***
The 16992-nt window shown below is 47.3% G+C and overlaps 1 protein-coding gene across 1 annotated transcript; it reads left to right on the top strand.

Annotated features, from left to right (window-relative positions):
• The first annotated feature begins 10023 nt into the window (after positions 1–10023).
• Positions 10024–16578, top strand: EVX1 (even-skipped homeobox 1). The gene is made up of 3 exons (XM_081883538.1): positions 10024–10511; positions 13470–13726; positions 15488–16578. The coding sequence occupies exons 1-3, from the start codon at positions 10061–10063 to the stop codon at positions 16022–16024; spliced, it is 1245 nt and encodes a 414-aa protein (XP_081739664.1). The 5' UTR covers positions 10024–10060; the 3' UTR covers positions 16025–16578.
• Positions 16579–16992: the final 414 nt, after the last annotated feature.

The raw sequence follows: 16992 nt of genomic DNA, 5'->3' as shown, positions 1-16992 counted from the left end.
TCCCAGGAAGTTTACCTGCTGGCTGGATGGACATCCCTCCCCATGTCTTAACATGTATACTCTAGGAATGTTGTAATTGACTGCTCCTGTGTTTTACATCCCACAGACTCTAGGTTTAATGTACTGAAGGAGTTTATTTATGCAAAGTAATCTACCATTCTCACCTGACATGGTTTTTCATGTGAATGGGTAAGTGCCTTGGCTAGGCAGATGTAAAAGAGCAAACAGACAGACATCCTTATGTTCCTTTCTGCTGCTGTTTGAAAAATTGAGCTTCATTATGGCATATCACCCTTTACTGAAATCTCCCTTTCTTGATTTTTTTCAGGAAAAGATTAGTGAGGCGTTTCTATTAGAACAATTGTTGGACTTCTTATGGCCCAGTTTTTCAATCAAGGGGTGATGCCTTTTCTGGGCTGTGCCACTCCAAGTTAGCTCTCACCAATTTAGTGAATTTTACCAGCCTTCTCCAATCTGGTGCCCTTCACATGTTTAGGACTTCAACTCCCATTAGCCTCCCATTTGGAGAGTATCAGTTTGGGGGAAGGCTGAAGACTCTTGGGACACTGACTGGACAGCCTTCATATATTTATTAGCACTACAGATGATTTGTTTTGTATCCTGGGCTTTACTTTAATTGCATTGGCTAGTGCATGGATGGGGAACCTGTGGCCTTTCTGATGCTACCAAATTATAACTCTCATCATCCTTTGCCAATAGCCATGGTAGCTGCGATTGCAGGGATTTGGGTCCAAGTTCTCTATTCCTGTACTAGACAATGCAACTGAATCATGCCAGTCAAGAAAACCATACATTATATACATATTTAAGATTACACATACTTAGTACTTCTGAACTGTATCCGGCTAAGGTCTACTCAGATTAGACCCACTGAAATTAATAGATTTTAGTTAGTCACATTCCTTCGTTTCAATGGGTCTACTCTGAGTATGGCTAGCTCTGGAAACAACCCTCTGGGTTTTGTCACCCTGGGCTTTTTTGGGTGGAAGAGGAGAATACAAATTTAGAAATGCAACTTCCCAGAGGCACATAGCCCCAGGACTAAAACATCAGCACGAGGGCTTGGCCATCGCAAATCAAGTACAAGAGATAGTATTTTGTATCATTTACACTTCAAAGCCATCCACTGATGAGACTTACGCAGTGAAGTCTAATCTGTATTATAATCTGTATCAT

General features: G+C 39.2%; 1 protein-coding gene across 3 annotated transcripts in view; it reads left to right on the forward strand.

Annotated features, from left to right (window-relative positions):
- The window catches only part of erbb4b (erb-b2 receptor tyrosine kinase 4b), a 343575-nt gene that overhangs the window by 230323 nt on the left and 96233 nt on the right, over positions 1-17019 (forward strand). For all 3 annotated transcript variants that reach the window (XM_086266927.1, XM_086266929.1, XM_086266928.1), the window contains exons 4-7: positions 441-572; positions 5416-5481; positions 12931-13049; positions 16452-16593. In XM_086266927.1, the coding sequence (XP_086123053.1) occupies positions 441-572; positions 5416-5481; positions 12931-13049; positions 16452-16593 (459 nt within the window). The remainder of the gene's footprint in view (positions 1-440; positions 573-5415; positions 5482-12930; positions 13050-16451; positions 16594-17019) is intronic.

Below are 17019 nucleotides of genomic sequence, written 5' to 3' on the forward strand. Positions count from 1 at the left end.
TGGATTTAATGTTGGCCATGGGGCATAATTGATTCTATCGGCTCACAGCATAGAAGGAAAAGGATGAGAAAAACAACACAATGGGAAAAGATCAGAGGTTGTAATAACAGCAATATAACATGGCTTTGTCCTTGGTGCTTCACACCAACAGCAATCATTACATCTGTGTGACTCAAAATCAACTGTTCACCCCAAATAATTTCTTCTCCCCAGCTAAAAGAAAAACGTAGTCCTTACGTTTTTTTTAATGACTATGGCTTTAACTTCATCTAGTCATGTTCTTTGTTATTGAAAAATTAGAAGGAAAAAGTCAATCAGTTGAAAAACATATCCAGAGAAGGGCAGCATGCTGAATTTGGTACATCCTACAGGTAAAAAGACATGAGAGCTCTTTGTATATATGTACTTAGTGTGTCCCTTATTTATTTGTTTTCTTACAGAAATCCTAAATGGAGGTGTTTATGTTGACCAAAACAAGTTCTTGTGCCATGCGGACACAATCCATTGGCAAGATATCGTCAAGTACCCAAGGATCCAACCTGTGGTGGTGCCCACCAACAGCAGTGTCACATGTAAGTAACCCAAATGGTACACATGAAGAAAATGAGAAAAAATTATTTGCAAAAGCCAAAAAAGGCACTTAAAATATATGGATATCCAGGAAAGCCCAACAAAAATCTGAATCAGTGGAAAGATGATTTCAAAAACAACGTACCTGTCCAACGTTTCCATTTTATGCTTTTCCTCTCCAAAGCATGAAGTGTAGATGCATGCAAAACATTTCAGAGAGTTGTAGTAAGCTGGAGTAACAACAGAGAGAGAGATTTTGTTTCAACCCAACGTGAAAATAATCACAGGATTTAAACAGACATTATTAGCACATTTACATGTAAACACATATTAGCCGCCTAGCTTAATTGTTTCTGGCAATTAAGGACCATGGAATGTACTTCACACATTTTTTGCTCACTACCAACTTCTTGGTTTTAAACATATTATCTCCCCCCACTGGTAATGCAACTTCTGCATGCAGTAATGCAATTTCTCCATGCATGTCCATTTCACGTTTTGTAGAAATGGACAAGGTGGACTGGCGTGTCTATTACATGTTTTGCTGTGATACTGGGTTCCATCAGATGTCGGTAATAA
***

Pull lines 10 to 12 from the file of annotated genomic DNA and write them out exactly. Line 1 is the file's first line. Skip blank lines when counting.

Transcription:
- The window catches only part of erbb4b (erb-b2 receptor tyrosine kinase 4b), a 343575-nt gene that overhangs the window by 230323 nt on the left and 96233 nt on the right, over positions 1-17019 (forward strand). For all 3 annotated transcript variants that reach the window (XM_086266927.1, XM_086266929.1, XM_086266928.1), the window contains exons 4-7: positions 441-572; positions 5416-5481; positions 12931-13049; positions 16452-16593. In XM_086266927.1, the coding sequence (XP_086123053.1) occupies positions 441-572; positions 5416-5481; positions 12931-13049; positions 16452-16593 (459 nt within the window). The remainder of the gene's footprint in view (positions 1-440; positions 573-5415; positions 5482-12930; positions 13050-16451; positions 16594-17019) is intronic.

Below are 17019 nucleotides of genomic sequence, written 5' to 3' on the forward strand. Positions count from 1 at the left end.
TGGATTTAATGTTGGCCATGGGGCATAATTGATTCTATCGGCTCACAGCATAGAAGGAAAAGGATGAGAAAAACAACACAATGGGAAAAGATCAGAGGTTGTAATAACAGCAATATAACATGGCTTTGTCCTTGGTGCTTCACACCAACAGCAATCATTACATCTGTGTGACTCAAAATCAACTGTTCACCCCAAATAATTTCTTCTCCCCAGCTAAAAGAAAAACGTAGTCCTTACGTTTTTTTTAATGACTATGGCTTTAACTTCATCTAGTCATGTTCTTTGTTATTGAAAAATTAGAAGGAAAAAGTCAATCAGTTGAAAAACATATCCAGAGAAGGGCAGCATGCTGAATTTGGTACATCCTACAGGTAAAAAGACATGAGAGCTCTTTGTATATATGTACTTAGTGTGTCCCTTATTTATTTGTTTTCTTACAGAAATCCTAAATGGAGGTGTTTATGTTGACCAAAACAAGTTCTTGTGCCATGCGGACACAATCCATTGGCAAGATATCGTCAAGTACCCAAGGATCCAACCTGTGGTGGTGCCCACCAACAGCAGTGTCACATGTAAGTAACCCAAATGGTACACATGAAGAAAATGAGAAAAAATTATTTGCAAAAGCCAAAAAAGGCACTTAAAATATATGGATATCCAGGAAAGCCCAACAAAAATCTGAATCAGTGGAAAGATGATTTCAAAAACAACGTACCTGTCCAACGTTTCCATTTTATGCTTTTCCTCTCCAAAGCATGAAGTGTAGATGCATGCAAAACATTTCAGAGAGTTGTAGTAAGCTGGAGTAACAACAGAGAGAGAGATTTTGTTTCAACCCAACGTGAAAATAATCACAGGATTTAAACAGACATTATTAGCACATTTACATGTAAACACATATTAGCCGCCTAGCTTAATTGTTTCTGGCAATTAAGGACCATGGAATGTACTTCACACATTTTTTGCTCACTACCAACTTCTTGGTTTTAAACATATTATCTCCCCCCACTGGTAATGCAACTTCTGCATGCAGTAATGCAATTTCTCCATGCATGTCCATTTCACGTTTTGTAGAAATGGACAAGGTGGACTGGCGTGTCTATTACATGTTTTGCTGTGATACTGGGTTCCATCAGATGTCGGTAATAA